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theo adams casts us under his spell with his latest theatrical performance

Fresh from his spectacular Late at Tate show, we meet the musical maestro Theo Adams and his troupe of marvellous performers.

by Tish Weinstock
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12 October 2016, 2:15pm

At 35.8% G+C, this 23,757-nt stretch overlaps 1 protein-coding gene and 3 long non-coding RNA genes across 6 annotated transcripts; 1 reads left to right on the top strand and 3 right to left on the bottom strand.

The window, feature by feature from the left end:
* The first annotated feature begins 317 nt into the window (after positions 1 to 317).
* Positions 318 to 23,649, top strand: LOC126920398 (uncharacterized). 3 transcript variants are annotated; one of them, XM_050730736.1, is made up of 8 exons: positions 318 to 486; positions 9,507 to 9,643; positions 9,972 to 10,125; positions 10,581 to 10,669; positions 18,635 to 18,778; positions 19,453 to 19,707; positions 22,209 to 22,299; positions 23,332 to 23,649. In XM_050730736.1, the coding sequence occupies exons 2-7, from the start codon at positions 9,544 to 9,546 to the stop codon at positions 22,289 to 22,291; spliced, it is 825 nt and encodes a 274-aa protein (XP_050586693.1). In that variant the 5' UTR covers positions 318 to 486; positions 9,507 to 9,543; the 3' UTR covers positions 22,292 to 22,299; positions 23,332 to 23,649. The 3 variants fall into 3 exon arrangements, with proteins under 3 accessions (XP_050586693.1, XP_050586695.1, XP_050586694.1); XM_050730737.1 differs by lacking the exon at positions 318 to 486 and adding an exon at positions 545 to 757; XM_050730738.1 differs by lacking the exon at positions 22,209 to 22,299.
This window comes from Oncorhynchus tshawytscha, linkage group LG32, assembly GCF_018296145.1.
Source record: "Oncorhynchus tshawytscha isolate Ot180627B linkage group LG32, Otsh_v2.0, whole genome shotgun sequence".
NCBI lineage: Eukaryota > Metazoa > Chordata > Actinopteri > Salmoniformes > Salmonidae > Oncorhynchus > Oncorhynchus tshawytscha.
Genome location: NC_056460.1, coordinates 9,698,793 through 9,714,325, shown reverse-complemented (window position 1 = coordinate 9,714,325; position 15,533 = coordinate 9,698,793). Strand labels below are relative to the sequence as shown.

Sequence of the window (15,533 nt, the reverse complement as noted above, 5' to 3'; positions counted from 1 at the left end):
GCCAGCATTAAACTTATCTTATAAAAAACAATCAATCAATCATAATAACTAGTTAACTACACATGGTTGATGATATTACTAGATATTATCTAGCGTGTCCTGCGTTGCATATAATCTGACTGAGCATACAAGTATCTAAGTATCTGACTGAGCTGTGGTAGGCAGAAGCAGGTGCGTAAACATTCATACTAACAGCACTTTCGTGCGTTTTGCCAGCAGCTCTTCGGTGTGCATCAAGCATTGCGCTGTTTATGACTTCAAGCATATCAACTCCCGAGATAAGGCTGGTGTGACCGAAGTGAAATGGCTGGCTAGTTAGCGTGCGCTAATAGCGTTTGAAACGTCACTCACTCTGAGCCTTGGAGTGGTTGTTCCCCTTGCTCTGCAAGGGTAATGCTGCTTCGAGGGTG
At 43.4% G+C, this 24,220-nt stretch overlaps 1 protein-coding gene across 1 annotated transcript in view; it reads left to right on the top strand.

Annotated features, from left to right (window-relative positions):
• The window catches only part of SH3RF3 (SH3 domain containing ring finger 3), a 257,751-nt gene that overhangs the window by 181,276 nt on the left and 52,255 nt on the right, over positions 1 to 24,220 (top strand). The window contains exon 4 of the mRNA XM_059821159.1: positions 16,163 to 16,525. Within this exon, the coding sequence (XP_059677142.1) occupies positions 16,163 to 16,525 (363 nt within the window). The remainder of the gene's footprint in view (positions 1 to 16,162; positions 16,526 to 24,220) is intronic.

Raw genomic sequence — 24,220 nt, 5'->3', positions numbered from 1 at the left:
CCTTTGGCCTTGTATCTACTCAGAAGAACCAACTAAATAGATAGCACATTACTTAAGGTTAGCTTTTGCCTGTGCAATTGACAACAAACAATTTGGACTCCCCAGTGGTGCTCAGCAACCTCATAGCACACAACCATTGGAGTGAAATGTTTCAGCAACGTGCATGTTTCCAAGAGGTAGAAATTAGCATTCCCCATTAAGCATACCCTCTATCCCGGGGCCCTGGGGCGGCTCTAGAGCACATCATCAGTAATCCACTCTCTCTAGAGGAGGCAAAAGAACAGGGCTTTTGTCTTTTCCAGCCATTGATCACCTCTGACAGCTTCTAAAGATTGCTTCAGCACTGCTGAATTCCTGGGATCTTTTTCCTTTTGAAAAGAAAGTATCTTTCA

Theo Adams first started performing when he was 9 years old. By 14, he'd dropped out of school and had begun carving himself out a career as one of London's most exciting young performers, and a true luminary on the club kid circuit. However it wasn't until 2008, when he was asked to perform at the Tate Britain as part of Matthew Stone's !WOWOW! collective that he caught his big break. Tasked with the challenge of filling up one of the Tate's gigantic rooms, he promptly founded the Theo Adams Company on the spot. Since then he's put on a whole range of spectacular performances, spanning the realms of music, magic, art, fashion, film, theatre, and dance. Fast-forward to today, and Theo has returned to Tate Britain, where it all began, for a one-off performance as part of the museum's Late at Tate programme. Once again he brought with him his troupe of marvellous performers, including Theo's extraordinary dance choreographer, Masumi Saito, musical director, Jordan Hunt, who is basically a modern equivalent to Mozart - a genius - and a whole host of new and exciting faces. Adding the finishing touches were Ed Marler and Matthew Josephs who dressed and styled the troupe respectively, and the beautiful Isamaya Ffrench who was in charge of make-up. Fresh from his performance we caught up with the man himself, the magical, the marvellous Mr. Theo Adams.